London is not the latest stage in Falcon Private Bank’s global expansion, but actually a single step after an important retrenchment and strategic repositioning. Eduardo Leemann, the CEO of Falcon Private Bank and formerly the CEO of AIG Private Bank for twelve years before the sale, says that one of the first moves of the bank after its acquisition by Aabar Investments PJS, an arm of Abu Dhabi’s sovereign wealth fund IPIC (International Petroleum Investment Company), was to slough off some of its international operations which did not fit any more from a strategic perspective.
Private ownership made it necessary but also simpler: ‘You had to reduce your footprint because certain business segments didn’t make sense. It’s much easier to change the name and new strategy and restructure in that environment [of being privately owned] than when you’re Julius Baer or UBS and you have fifteen reporters’ hanging around you.
Leemann says he has to be ‘diplomatic’ when describing the ‘nuclear environment’ of how AIG fell apart, but he does credit it with teaching him perhaps a surprising lesson: ‘The key learning is that the closest, the biggest, the best clients you have are the ones to leave you first in a crisis. And that’s OK.’ You let them go, he says, because you respect them — but they were also the first to return, ‘because they do appreciate the fact that in a crisis situation, the interests of the client come first, the safety of their assets comes first, and if you live up to it in extreme situations, that’s the proof of the pudding’.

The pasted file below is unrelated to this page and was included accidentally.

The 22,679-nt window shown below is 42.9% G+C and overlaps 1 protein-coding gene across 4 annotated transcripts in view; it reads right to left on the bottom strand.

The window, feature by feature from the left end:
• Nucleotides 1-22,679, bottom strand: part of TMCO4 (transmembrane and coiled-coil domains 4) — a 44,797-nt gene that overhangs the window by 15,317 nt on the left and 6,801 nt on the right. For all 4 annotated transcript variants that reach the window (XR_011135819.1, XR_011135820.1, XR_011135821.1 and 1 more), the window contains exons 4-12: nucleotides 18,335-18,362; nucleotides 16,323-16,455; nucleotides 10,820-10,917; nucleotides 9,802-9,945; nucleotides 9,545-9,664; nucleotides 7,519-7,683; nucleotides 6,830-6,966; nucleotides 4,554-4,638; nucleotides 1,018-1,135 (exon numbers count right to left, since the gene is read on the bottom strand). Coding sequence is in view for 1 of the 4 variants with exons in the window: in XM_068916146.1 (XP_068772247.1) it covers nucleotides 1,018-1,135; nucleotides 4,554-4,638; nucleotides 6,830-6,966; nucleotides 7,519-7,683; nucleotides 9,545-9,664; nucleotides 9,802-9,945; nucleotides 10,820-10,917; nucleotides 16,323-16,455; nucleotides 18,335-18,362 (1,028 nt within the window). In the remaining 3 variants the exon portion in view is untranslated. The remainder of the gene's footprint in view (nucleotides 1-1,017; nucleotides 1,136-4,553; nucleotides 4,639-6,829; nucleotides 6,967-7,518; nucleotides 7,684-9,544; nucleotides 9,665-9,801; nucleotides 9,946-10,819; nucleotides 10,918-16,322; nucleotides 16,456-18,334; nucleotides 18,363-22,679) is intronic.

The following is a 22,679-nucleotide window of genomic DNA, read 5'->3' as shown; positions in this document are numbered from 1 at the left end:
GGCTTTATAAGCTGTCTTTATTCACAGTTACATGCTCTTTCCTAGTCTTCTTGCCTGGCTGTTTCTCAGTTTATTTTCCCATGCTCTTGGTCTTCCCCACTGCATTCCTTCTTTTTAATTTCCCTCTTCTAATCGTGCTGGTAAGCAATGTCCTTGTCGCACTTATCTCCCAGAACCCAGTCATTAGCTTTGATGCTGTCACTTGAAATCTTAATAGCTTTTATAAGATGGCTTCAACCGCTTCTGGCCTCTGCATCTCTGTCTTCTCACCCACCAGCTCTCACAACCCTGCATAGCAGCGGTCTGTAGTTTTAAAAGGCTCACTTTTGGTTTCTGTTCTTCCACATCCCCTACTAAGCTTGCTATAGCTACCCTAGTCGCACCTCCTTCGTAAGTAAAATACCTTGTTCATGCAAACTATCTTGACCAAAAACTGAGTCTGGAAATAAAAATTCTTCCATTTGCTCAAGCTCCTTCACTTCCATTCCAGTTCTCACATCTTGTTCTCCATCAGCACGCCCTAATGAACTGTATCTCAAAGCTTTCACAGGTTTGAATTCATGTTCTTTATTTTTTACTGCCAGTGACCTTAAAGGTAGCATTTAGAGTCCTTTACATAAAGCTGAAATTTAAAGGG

Once the ship had been stabilised, it was time to sort out which ports it could dock at and which passengers it would accept. So, the strategic focus was narrowed to emerging markets and high-level private clients, offering a ‘solution-driven approach’. Better to concentrate on one type of person, says Leemann: ‘A client of an emerging market like Russia or the Middle East, Indonesia, you name it, has a totally different set of thinking from the UK-based client who inherited his £100 million in the fifth generation or a German Mittelstand guy or a French aristocrat.’